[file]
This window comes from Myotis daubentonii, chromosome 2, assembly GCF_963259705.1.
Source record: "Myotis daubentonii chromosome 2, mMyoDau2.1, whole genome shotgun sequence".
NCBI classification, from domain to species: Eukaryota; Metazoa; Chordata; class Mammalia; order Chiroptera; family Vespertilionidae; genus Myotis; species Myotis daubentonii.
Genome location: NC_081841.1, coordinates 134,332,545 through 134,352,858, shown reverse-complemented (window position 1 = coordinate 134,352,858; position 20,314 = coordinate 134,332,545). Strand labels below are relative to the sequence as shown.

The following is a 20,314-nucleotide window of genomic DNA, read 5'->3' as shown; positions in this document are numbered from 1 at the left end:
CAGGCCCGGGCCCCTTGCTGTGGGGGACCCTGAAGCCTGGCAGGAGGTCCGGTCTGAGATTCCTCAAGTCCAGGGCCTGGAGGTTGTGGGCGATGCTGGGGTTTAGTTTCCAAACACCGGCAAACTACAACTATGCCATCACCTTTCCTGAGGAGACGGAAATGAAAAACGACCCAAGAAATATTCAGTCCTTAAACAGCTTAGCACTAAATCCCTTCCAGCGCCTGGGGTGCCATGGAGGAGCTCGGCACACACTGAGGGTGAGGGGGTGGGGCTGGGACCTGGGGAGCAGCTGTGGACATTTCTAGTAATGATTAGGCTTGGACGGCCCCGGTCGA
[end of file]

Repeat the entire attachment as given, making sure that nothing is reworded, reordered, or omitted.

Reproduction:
This window comes from Myotis daubentonii, chromosome 2, assembly GCF_963259705.1.
Source record: "Myotis daubentonii chromosome 2, mMyoDau2.1, whole genome shotgun sequence".
NCBI classification, from domain to species: Eukaryota; Metazoa; Chordata; class Mammalia; order Chiroptera; family Vespertilionidae; genus Myotis; species Myotis daubentonii.
Genome location: NC_081841.1, coordinates 134,332,545 through 134,352,858, shown reverse-complemented (window position 1 = coordinate 134,352,858; position 20,314 = coordinate 134,332,545). Strand labels below are relative to the sequence as shown.

The following is a 20,314-nucleotide window of genomic DNA, read 5'->3' as shown; positions in this document are numbered from 1 at the left end:
CAGGCCCGGGCCCCTTGCTGTGGGGGACCCTGAAGCCTGGCAGGAGGTCCGGTCTGAGATTCCTCAAGTCCAGGGCCTGGAGGTTGTGGGCGATGCTGGGGTTTAGTTTCCAAACACCGGCAAACTACAACTATGCCATCACCTTTCCTGAGGAGACGGAAATGAAAAACGACCCAAGAAATATTCAGTCCTTAAACAGCTTAGCACTAAATCCCTTCCAGCGCCTGGGGTGCCATGGAGGAGCTCGGCACACACTGAGGGTGAGGGGGTGGGGCTGGGACCTGGGGAGCAGCTGTGGACATTTCTAGTAATGATTAGGCTTGGACGGCCCCGGTCGA